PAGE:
Episode 197: Katie Brown – The Invisible Girl.

On Episode 197 of the Enormocast, I sit down with former champion comp climber, Katie Brown. Katie Brown inhabited a place in competition climbing in the 90s when the kids took over the sport. Her cohort, the likes of Chris Sharma, Tommy Caldwell, Beth Rodden, were the first wave of young competitors to put the adults on notice that the comps were about to change drastically. Katie was also a visionary onsight climber bagging an a vue ascent of Omaha Beach in the Red (.14a, then .13d just after Katie sent, now .14a again) and Hydrophobia in Montsant, Catalunya (.14a, then downgraded to .13d, now .14a again). But the untold story of Katie’s comp years is the family strife and eating disorders and confusion that plagued her short, meteoric career. Now a mom, wife, and just finding climbing again, Katie is ready to reveal her trauma in the hopes that the current generation of comp climbers can learn from her difficult path.

And ancient interview with Katie Brown.

Katie and Lynn Hill on the Leaning Tower.

Katie and Alex Honnold in the infamous Citi-bank commercial.

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9 Replies to “Episode 197: Katie Brown – The Invisible Girl.”

  1. Thank you so much for sharing your story!
    I can relate on so many levels. I also struggled with an eating disorder for many years. I was down to 90lbs with 6% body fat at one point in my 20s. It wasn’t until I fell in love with the mountains and doing mountain sports that I was able to overcome the ED. I, like you, was saved by outdoor physical activity as I knew I needed to eat to be strong enough to do them.
    I am now 30, and 5 years recovered and 50lbs heavier. I am the strongest/fittest I have ever been and am able to enjoy so many sports, including climbing.
    Funnily enough I was also a devoted Christian for most of my life, and went to Bible college as well. Hearing you talk about how you transitioned to a broader belief is like hearing my own thoughts. My perspective on religion and Christianity has evolved and I would also consider myself agnostic now.
    Although I wasn’t a professional climber, your story mimics my own. I can truly emphasize with what you struggled with and can understand the deep dark emotions that went along with it.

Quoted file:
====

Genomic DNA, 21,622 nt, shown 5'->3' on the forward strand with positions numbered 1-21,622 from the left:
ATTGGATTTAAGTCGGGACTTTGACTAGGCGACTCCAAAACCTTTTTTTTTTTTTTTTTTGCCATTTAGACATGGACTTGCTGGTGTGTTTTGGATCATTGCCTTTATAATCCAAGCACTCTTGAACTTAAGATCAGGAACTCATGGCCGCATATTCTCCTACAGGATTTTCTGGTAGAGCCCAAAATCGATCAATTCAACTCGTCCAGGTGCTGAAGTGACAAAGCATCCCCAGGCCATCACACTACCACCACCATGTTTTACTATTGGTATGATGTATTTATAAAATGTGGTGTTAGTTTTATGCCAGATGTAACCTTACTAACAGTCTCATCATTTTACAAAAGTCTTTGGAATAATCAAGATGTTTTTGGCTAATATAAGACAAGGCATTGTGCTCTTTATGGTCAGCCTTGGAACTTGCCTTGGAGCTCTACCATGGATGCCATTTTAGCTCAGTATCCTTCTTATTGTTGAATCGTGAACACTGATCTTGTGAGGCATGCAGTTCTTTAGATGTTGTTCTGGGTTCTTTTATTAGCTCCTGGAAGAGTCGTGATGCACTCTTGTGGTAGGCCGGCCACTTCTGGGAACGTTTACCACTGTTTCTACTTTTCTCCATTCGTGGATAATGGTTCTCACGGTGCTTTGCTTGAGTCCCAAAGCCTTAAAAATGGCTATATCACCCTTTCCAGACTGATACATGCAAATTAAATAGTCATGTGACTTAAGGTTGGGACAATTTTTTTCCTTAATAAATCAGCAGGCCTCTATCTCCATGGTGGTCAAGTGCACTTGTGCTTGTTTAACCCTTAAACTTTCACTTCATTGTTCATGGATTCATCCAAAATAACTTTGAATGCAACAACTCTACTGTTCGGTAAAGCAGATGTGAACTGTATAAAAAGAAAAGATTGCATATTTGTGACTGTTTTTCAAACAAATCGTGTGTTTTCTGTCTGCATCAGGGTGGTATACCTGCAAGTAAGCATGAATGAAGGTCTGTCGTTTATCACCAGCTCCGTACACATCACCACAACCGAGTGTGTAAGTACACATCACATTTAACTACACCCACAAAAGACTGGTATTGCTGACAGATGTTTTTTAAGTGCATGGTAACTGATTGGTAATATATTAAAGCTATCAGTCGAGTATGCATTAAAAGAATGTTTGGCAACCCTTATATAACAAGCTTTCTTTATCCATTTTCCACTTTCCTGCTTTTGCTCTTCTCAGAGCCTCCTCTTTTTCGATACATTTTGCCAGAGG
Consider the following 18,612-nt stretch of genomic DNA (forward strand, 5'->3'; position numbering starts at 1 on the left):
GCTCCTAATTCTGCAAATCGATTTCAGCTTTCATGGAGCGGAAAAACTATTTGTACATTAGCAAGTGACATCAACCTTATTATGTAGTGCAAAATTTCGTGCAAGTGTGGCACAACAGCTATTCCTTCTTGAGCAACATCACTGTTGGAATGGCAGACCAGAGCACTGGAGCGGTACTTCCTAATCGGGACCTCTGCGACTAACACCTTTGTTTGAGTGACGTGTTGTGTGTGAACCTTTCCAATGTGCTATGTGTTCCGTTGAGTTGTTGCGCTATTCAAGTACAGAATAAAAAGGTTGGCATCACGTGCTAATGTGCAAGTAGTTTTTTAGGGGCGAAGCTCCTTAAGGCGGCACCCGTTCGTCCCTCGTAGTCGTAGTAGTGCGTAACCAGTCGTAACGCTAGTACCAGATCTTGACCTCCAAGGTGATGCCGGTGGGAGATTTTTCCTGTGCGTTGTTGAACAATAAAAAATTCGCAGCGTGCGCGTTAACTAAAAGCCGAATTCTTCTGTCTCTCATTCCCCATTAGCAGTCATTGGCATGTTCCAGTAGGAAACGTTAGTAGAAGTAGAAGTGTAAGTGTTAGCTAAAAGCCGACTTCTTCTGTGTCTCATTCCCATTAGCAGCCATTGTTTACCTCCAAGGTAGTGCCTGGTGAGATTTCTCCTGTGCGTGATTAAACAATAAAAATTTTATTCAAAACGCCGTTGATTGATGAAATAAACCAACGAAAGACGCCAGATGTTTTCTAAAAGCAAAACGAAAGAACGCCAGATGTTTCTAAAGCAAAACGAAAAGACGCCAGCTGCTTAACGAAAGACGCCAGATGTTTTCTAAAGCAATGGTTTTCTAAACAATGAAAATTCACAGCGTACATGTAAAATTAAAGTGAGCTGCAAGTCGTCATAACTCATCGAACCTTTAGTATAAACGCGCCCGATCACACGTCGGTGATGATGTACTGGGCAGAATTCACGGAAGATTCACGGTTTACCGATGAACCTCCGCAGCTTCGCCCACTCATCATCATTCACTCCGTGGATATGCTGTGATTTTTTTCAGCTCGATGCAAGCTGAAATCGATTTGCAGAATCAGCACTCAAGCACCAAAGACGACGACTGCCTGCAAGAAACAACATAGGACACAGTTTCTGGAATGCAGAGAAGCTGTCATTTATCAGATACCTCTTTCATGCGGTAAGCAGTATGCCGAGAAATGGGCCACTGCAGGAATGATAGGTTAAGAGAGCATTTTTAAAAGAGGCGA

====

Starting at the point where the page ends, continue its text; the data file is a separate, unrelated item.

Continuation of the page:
You got upset when you talked about being worried that you may have led girls to eating disorders by being at the face of climbing and a model…. But your story of overcoming it is way more powerful and will help way more people. It’s easy to get an eating disorder, but it’s hard to overcome it and I think your story and book is going to be able to help a lot of people. Thank you for writing it and sharing it.

  2. Absolutely incredible story, my heart goes out to Katie. As a former born again Christian I sympathize with Katie’s struggles but can’t imagine the magnitude. I’ve always wondered what happened to Katie and it is so good to hear this podcast, both tears and laughter. Thank you Chris, and thank YOU Katie, can’t wait to read the book!

  3. Super moving interview. It’s fascinating hearing your story. Fun fact, I just sent Katie Brown (my 2nd .12 ever!) at Lizzard wall. Now I feel like I understand the person behind the name a lot better. I appreciate your willingness to share your story!

  4. I was really moved by this interview. Thank you.
    I remember a story that circulated many years ago about a young, local chubby girl in KY saying to her mom upon seeing Katie Brown, “Momma, look at that poor girl, she can’t even fill out her clothes!” We thought it funny (and sad) that this poor local girl didn’t appreciate the benefits of being thin. Little did we know that Ms. Brown was at the far end of the thin spectrum and was sad herself. Thank goodness she’s healthier now. I’m looking forward to getting her book. (Maybe you could follow up and let us know when it’s available).

    1. Yeah. Another good lesson that you never really know what folks are going through so best to just be kind all the time. We laughed in the interview about Katie just disappearing from Cochamo on our trip. But rest assured, I was pissed at the time. But as I understood Katie more and more, I couldn’t hold any grudge about that. She was struggling well into her 30s with who she was as a climber.

  5. Great interview. I’m glad to hear that she has a book coming out, she has an interesting story and completely unique perspective into climbing. I also found her to be real in a way that is uncommon in so many ‘stars’. But the best part was to hear the joyful laugh at the end. Thanks.

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